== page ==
• ENGL 106: As we introduced a new course to help L2 writers develop confidence in their language abilities in English, we wanted to measure whether the class was doing what we wanted it to do. How well did students and instructors perceive the course was achieving its objectives?

The design of our assessment plan was shaped by three different external forces:

  • The annual assessment requirements for programs at the university, which are completely SLO-based and which draw on the models of the American Association of Colleges and Universities VALUE rubrics.

  • A five-year longitudinal study by Aimee Mapes and Amy Kimme Hea, which provides thick description of student writers’ metacognitive practices and affective relationships to writing during their time in higher education and into their first year after college.

  • A Consultant-Evaluator Service external review by the Council of Writing Program Administrators (CWPA), which we conducted in Susan’s second year at UA and which gave us the opportunity to understand the state of the program on several levels. This process required the WP to prepare a written self-study before the reviewers’ visit.

The self-study and Consultant-Evaluator evaluation revealed important pressure points, so we embarked on several assessment activities as a program, including a version of Bob Broad’s Dynamic Criteria Mapping. We offered opportunities for all teachers to be involved on the committee shaping the assessment, and we also had a committee working to clarify our SLOs for teachers and students.

Through our mapping exercises (a small portion of which are included in Table 2), we began to respond to the questions identified in the introduction (Table 1):

Table 2. Dynamic Mapping Exercise

What do we want to know?

What questions could we answer?

Why do we want to know this?

Why would those data be interesting?

What kinds of data would answer the question?

What do we have access to?

How well are students achieving SLOs across the Writing Program?

Understanding whether our approach to teaching writing is a good match for our student population and our SLOs

Portfolio assessment? (outcomes 1, 2, 4)

What are our values?

How can we rearticulate assessments to determine if we are teaching toward our values or teaching toward disconnected ideals?

To help define/narrow our values and create a solid mission for FYC

Assignment sheets, lesson plans

Are students guaranteed to learn the same concepts across several sections of FYC?

How consistent is our curriculum across courses?

In/consistency across various sections of the same FYC course

Course calendars, instructor-assigned readings, assignment sheets, syllabi

What do faculty value in student writing?

To understand if faculty value the same things, if their values are aligned with institutional and program values

Teacher comments on student writing, interviews, surveys

How are 106/107 instructors assessing students’ preparedness for their courses?

Consistency or inconsistency of 106/107 placements or placement change recommendations (is writing similar?)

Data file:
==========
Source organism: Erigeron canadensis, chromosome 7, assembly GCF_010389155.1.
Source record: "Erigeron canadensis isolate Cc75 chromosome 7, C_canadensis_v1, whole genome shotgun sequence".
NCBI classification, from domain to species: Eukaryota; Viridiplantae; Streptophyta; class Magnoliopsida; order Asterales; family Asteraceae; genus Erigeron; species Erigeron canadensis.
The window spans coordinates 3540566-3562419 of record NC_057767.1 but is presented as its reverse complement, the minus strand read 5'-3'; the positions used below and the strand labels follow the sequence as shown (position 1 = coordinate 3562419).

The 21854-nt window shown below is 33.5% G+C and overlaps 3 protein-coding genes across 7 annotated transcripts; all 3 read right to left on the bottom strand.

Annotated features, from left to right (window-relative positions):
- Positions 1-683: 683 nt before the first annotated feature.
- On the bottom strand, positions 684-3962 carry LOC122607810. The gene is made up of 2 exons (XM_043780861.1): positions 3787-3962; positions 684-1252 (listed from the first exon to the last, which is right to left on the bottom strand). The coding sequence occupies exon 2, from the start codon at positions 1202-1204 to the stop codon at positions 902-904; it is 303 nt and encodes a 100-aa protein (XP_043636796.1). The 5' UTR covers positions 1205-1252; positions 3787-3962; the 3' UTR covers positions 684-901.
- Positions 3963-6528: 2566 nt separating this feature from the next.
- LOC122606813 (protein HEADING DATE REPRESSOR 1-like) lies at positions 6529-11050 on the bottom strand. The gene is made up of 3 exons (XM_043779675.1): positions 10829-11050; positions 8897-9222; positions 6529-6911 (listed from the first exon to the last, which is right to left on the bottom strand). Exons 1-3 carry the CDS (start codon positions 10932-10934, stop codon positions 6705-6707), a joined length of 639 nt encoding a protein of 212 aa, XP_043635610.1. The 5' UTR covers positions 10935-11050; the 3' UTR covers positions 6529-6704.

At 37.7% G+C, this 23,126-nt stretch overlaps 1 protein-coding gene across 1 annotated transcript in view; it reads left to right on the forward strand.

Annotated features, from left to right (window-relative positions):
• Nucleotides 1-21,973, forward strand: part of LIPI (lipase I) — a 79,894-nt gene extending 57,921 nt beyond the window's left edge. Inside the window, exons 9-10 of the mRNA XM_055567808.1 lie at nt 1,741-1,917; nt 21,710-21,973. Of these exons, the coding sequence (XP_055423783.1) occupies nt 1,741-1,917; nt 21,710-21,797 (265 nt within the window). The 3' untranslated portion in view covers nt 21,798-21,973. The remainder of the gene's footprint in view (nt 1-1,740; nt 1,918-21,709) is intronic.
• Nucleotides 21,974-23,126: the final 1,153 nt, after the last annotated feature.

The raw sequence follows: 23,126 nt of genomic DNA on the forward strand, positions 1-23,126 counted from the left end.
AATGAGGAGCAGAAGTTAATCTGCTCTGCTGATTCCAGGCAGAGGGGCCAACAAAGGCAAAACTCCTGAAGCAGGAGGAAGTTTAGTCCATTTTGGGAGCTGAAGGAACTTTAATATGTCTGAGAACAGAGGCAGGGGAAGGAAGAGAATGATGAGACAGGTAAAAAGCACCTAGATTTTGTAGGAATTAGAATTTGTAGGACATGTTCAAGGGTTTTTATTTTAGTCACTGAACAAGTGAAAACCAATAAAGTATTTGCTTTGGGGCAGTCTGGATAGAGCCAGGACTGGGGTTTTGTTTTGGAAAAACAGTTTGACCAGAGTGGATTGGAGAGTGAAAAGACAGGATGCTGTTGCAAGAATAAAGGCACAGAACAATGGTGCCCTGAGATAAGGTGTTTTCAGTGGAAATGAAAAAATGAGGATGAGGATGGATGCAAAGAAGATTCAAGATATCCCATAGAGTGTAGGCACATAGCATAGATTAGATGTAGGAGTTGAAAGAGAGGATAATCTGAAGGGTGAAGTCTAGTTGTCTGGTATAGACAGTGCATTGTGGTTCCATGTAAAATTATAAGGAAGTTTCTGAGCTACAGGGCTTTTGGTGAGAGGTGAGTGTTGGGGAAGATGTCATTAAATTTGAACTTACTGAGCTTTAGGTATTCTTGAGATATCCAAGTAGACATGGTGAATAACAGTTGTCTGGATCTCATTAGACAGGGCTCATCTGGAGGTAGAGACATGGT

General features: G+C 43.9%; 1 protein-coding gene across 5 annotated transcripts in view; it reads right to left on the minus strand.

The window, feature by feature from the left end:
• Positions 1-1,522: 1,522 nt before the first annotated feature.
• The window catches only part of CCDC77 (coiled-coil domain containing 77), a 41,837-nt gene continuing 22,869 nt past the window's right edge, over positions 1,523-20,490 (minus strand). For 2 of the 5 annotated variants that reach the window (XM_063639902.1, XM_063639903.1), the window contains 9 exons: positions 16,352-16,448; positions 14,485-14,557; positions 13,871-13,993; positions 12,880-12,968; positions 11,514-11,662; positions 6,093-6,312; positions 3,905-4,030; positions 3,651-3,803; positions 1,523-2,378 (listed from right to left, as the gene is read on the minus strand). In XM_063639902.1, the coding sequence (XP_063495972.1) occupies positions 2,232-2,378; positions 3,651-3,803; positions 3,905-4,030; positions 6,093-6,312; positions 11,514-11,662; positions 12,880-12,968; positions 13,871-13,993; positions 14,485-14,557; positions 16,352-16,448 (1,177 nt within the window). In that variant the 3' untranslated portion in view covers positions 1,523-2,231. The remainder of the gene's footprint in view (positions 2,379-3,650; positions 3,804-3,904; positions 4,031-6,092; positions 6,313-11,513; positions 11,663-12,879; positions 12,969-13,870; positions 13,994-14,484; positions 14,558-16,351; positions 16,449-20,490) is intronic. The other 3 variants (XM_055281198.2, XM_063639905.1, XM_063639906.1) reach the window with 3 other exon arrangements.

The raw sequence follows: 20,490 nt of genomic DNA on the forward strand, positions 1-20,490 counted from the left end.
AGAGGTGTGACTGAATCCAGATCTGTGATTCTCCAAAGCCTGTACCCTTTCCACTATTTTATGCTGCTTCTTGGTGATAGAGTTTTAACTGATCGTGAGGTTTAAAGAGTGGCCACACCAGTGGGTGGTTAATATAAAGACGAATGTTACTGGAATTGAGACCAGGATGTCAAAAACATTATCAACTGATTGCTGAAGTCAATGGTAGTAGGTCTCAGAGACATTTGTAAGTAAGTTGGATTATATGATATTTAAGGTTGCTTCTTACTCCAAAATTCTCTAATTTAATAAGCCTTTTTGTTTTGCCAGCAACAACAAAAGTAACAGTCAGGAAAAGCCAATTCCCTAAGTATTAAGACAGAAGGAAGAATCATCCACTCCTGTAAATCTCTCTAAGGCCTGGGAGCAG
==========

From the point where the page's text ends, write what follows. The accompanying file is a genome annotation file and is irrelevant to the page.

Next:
Diagnostic writing (ENGL 106/107)

As a starting point for our assessment efforts, Maria and Rachel measured students’ and teachers’ perceptions of learning in two of the curricular spaces undergoing revision{1}. These two assessment projects were made possible through newly created Graduate Assistant Director (GAD) positions, which were first implemented in the 2016-17 academic year. In these positions, Rachel and Maria were tasked with proposing research projects that aligned with their own interests and with WP research initiatives. O’Neill, Moore, and Huot note that while it is common for graduate students to “take part in large-scale assessments by reading portfolios or submitting sample first-year composition papers to the WPA, they aren’t often asked to help design such assessments” (5). By contrast, the research work of these positions allowed Maria and Rachel, as major stakeholders in the curricula they were assessing, not only to participate in the assessment projects but also to guide their design and implementation. The GAD position also provided an opportunity for Maria and Rachel to interact on a regular basis with WPAs as they learned to integrate administrative work into their own scholarship. This interaction contributed to their professional development by fostering “expertise and experience” in the assessment work of a WPA (O’Neill, Moore, and Huot 5). As researchers, they were able to benefit from their own classroom experiences with the curriculum but also from camaraderie with fellow instructors. Graduate students as unlikely stakeholders were able to make key assessment decisions that impacted the WP as a whole. This distributed decision making promotes a culture of assessment throughout the program.

Maria’s and Rachel’s projects are narrated below in the first person, giving voice to their own subject positions as researchers and investment as stakeholders in the WP. They each give an overview of the programmatic exigence for their studies, describe the methods they employed, and provide insight gained from the assessment process.

3. Assessment Projects

3.1 Rooted in the Outcomes: Maria’s Assessment of Student Learning Outcomes and Curriculum